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More from Joe Saunders

Paul’s Cross

The north-east corner of St Paul’s Churchyard was from the fourteenth to the seventeenth centuries a space where people came to gather and hear sermons preached from an open-air pulpit. During the fierce debates of the Reformation it was on the frontline of a vicious war of words.

Battle of Turnham Green

This battle took place in November 1642 near the village of Turnham Green in the first few months of the English Civil War. The Parliamentary army, along with many ordinary Londoners rallied to prevent the forces of King Charles I take the city in an important strategic victory.

Eastcheap

In medieval times, Eastcheap was the main meat market in the City of London, with butchers’ stalls lining both sides. It was also the location of Falstaff’s Boar’s Head Inn, featured in Shakespeare’s plays and the home to Nehemiah Wallington, the woodturner whose notebooks reveal a great deal about life in the seventeenth-century city.

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The Barbican and the Making of the Modern Office Building – Pt. 2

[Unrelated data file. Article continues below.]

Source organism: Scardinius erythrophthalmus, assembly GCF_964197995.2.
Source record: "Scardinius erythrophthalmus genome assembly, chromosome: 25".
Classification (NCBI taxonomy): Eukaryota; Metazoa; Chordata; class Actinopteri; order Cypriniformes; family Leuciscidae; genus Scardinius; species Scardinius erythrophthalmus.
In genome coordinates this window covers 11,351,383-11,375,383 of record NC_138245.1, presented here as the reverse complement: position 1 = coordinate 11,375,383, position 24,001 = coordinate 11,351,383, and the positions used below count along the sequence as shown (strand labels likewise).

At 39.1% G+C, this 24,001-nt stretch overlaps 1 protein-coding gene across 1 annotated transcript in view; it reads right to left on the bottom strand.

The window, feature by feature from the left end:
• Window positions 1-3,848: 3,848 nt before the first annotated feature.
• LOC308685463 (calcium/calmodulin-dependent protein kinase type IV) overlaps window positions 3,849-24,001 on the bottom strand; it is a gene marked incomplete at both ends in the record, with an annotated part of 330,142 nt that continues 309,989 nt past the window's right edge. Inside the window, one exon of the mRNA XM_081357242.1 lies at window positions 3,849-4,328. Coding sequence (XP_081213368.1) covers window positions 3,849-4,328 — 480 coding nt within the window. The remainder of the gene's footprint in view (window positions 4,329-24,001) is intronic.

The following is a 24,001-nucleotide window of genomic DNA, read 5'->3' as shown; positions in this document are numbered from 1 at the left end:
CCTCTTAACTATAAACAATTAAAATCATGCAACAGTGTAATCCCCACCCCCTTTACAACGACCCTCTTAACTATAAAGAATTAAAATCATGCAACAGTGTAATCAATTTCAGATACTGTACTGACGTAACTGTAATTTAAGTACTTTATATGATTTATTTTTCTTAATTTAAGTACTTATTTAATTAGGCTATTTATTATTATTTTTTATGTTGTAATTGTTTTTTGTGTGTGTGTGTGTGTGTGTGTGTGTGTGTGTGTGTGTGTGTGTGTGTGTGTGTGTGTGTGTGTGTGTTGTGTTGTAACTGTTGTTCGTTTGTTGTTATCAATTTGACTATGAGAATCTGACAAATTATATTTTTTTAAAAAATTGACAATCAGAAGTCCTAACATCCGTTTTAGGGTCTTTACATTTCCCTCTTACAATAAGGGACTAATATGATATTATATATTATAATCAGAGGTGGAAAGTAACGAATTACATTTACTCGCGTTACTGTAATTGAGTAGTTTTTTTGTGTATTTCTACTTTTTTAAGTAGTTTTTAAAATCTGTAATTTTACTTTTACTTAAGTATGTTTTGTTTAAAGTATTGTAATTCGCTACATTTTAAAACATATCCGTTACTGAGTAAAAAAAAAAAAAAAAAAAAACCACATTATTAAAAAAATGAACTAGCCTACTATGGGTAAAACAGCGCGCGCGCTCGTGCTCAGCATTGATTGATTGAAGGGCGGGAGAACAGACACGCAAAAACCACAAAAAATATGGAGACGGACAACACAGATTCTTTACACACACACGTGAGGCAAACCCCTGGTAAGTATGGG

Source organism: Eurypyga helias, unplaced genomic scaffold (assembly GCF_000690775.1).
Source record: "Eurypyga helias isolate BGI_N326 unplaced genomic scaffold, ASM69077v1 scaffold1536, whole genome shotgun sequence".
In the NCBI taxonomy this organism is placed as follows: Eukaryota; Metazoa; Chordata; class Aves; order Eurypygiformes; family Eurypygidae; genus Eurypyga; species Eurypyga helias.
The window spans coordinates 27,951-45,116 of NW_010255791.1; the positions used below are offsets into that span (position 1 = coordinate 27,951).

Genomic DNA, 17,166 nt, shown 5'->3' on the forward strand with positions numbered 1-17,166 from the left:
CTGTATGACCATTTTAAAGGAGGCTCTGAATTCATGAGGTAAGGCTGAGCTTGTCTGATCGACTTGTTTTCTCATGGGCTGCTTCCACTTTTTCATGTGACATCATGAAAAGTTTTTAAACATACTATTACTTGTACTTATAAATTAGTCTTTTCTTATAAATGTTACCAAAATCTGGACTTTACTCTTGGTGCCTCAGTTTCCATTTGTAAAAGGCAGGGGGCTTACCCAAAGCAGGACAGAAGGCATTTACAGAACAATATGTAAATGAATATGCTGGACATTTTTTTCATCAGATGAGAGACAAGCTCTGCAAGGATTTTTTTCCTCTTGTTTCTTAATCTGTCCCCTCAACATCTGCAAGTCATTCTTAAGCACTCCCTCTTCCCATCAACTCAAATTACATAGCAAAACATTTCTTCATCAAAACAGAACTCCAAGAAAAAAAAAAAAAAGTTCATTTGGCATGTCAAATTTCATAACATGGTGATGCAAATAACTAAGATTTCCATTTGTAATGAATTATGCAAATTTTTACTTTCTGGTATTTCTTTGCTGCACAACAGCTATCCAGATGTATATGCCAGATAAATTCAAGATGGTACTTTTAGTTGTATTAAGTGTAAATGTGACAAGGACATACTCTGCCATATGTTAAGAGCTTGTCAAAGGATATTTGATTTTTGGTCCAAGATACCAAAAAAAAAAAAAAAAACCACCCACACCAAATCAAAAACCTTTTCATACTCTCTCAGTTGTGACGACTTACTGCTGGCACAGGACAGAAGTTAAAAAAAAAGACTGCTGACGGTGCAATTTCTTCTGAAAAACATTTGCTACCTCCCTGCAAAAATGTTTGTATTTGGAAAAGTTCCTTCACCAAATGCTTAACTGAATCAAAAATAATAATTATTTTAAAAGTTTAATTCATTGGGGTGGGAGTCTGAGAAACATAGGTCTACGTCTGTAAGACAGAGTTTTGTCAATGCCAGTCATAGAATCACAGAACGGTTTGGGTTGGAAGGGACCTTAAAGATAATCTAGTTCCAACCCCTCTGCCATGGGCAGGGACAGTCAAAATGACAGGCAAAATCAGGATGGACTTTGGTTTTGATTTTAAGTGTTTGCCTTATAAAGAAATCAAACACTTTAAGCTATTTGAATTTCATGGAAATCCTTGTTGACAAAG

The Barbican Redevelopment Scheme, comprising the Barbican Estate, Barbican Arts Centre and the office buildings around London Wall and Moorgate, is well known to people with an affection for twentieth-century architecture, and has become major cultural centre in its own right. Nevertheless, very few people are aware of how a type of plastic manufactured in rural Kent quietly revolutionised the design and construction of modern office building, in particular the curtain-walling systems that enabled open-plan offices. In the second of two viewpoints on the New Barbican, Alexander Davidson tells a story encompassing two office buildings built as part of the Barbican Redevelopment Scheme – Lee House and St Alphage House – and how the plastic Holoplast was manufactured, used in construction, and eventually came to be demonised by the City of London Corporation.